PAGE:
UPDATE: Libya's state news agency says kidnaped Prime Minister Ali Zidan has been freed.
Libyan Prime Minister Ali Zeidan was snatched by gunmen before dawn Thursday from a Tripoli hotel where he resides, the government said.
The abduction appeared to be in retaliation for the U.S. special forces raid over the weekend that seized a Libyan al Qaeda suspect from the streets of the capital.
Zeidan's abduction reflected the weakness of Libya's government, which is virtually held hostage by powerful militias, many of which are made up of Islamic militants.
Militants were angered by the U.S. capture of the suspected militant known as Abu Anas al-Libi and accused the government of colluding in or allowing the raid.
The Reuters news agency reports that a group of former Libyan rebels is claiming it seized Zeidan, because of his government's role in the U.S. raid.
"His arrest comes after the statement by (U.S. Secretary of State) John Kerry about the capture of Abu Anas al-Liby, after he said the Libyan government was aware of the operation," Reuters quotes a spokesman for the group, known as the Operations Room of Libya's Revolutionaries, as saying.
A U.S. State Department spokesperson traveling with Kerry in Brunei Thursday said, "We are looking into these reports and we are in close touch with senior US and Libyan officials on the ground. We are working to determine more details. Our Embassy staff is safe in Tripoli. We have no further details at this time."
A statement on the government's official website said Zeidan was taken at dawn to an "unknown location for unknown reasons" by a group believed to be "revolutionaries" from a security agency known as the Anti-Crime Committee.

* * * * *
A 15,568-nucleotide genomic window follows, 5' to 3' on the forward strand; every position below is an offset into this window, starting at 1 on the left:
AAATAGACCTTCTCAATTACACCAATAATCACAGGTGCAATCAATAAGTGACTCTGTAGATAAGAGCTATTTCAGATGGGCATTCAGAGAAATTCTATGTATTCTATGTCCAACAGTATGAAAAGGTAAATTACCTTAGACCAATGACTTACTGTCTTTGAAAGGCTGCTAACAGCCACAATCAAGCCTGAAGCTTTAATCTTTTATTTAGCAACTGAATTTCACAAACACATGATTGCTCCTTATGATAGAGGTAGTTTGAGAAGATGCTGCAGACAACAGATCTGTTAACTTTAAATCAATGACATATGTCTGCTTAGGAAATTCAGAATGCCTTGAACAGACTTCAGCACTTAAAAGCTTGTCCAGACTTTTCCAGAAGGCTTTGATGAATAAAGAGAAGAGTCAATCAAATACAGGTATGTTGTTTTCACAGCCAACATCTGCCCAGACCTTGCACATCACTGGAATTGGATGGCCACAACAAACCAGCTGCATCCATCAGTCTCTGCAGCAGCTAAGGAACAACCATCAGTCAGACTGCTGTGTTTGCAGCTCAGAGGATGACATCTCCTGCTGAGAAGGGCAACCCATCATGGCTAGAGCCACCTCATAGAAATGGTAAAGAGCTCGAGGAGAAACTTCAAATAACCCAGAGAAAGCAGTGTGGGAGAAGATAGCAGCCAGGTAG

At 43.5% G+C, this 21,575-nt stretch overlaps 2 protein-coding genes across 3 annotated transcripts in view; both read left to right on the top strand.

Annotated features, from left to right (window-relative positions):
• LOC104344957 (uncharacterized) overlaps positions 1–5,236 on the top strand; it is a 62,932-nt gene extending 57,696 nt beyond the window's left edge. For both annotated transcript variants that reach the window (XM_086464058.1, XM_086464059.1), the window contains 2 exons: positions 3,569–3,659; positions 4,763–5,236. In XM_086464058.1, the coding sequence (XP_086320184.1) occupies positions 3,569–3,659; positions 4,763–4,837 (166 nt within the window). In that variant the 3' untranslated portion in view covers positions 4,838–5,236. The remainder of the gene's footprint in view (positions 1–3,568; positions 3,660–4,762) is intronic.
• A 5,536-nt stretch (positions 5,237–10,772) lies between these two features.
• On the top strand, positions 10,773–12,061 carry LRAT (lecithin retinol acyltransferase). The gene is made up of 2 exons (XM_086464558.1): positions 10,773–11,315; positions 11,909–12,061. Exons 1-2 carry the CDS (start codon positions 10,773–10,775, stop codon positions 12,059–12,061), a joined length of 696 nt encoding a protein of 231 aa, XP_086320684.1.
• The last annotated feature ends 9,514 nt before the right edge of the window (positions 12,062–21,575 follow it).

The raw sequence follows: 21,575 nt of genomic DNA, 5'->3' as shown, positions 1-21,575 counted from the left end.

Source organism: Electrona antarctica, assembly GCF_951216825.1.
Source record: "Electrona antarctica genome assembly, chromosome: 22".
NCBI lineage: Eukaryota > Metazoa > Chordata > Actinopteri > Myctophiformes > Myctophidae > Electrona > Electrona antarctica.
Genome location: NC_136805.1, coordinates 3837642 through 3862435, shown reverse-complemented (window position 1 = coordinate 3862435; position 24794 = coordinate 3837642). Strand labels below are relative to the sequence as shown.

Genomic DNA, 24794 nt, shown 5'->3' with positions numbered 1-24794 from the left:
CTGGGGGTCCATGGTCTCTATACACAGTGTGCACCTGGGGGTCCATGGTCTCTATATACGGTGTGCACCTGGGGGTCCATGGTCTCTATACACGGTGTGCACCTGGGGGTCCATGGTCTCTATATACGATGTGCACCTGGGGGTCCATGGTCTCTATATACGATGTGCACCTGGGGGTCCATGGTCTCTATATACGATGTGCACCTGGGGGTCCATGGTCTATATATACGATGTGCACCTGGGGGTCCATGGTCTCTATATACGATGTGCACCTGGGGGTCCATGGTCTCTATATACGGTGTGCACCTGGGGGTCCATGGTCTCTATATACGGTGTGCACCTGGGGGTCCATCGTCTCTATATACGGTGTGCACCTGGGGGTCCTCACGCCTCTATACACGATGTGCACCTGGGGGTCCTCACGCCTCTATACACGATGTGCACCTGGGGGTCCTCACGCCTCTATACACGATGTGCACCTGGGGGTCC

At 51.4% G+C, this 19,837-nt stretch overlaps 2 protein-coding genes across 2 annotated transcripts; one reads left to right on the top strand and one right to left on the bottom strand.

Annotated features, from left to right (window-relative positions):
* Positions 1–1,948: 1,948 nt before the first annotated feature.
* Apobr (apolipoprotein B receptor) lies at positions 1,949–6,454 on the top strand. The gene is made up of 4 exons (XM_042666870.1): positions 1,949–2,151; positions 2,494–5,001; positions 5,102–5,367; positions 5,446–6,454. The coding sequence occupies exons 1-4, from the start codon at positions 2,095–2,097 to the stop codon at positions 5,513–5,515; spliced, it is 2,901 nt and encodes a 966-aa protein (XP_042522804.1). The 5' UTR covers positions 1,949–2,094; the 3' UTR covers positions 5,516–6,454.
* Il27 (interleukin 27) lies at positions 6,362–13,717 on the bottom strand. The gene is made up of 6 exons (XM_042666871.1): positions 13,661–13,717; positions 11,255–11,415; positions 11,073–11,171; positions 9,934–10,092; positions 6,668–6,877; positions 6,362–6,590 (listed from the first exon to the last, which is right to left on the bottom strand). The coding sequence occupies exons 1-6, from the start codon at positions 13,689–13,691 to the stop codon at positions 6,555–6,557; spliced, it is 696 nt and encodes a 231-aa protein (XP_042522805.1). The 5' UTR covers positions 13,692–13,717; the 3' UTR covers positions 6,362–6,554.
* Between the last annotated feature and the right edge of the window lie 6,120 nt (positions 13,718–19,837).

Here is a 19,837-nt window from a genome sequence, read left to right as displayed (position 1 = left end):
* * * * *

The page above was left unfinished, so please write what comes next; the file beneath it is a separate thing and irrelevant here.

The Cabinet held an emergency meeting Thursday morning, headed by Zeidan's deputy, Abdel-Salam al-Qadi.
Abdel-Moneim al-Hour, an official with the Anti-Crime Committee, told The Associated Press Zeidan had been arrested on accusations of harming state security and corruption. The public prosecutor's office said it had issued no warrant for Zeidan's arrest.
A government official said gunmen broke into the luxury hotel in downtown Tripoli where Zeidan lives and abducted him and two of his guards. The two guards were beaten but later released. The official spoke to the AP on condition of anonymity, for fear of retaliation.
The abduction of Zeidan came hours after he met with the family of Nazih Abdul-Hamed al-Ruqai, better known by his alias of al-Libi, the al-Qaeda suspect seized by the U.S. He's being held on a U.S. warship.
In a sign of Libya's chaos, Zeidan's seizure was depicted by various sources as either an "arrest" or an abduction.
That is because the militias are interwoven in Libya's fragmented power structure. With the police and army in disarray, many are enlisted to serve in state security agencies, though their loyalty is more to their own commanders than to government officials and they have often intimidated or threatened officials.
The militias are rooted in the brigades that fought in the uprising that toppled autocrat Muammar Qaddafi in 2011, and are often referred to as "revolutionaries."